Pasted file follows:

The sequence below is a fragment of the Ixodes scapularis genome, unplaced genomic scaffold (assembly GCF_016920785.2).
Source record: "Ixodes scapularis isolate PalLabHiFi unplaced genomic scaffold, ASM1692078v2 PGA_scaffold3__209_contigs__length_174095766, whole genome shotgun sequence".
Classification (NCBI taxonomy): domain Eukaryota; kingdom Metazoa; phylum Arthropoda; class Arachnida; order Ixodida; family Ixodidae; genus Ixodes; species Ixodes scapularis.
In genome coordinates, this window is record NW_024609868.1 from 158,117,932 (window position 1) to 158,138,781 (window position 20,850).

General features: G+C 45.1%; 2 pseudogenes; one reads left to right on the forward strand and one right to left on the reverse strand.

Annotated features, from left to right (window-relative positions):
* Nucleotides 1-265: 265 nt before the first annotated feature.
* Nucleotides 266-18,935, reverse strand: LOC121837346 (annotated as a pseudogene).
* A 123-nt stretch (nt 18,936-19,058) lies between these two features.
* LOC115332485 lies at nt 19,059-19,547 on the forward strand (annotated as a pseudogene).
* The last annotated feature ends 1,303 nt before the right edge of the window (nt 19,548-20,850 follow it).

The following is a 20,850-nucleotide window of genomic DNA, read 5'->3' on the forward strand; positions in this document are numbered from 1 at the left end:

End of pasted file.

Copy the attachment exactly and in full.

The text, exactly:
The sequence below is a fragment of the Ixodes scapularis genome, unplaced genomic scaffold (assembly GCF_016920785.2).
Source record: "Ixodes scapularis isolate PalLabHiFi unplaced genomic scaffold, ASM1692078v2 PGA_scaffold3__209_contigs__length_174095766, whole genome shotgun sequence".
Classification (NCBI taxonomy): domain Eukaryota; kingdom Metazoa; phylum Arthropoda; class Arachnida; order Ixodida; family Ixodidae; genus Ixodes; species Ixodes scapularis.
In genome coordinates, this window is record NW_024609868.1 from 158,117,932 (window position 1) to 158,138,781 (window position 20,850).

General features: G+C 45.1%; 2 pseudogenes; one reads left to right on the forward strand and one right to left on the reverse strand.

Annotated features, from left to right (window-relative positions):
* Nucleotides 1-265: 265 nt before the first annotated feature.
* Nucleotides 266-18,935, reverse strand: LOC121837346 (annotated as a pseudogene).
* A 123-nt stretch (nt 18,936-19,058) lies between these two features.
* LOC115332485 lies at nt 19,059-19,547 on the forward strand (annotated as a pseudogene).
* The last annotated feature ends 1,303 nt before the right edge of the window (nt 19,548-20,850 follow it).

The following is a 20,850-nucleotide window of genomic DNA, read 5'->3' on the forward strand; positions in this document are numbered from 1 at the left end: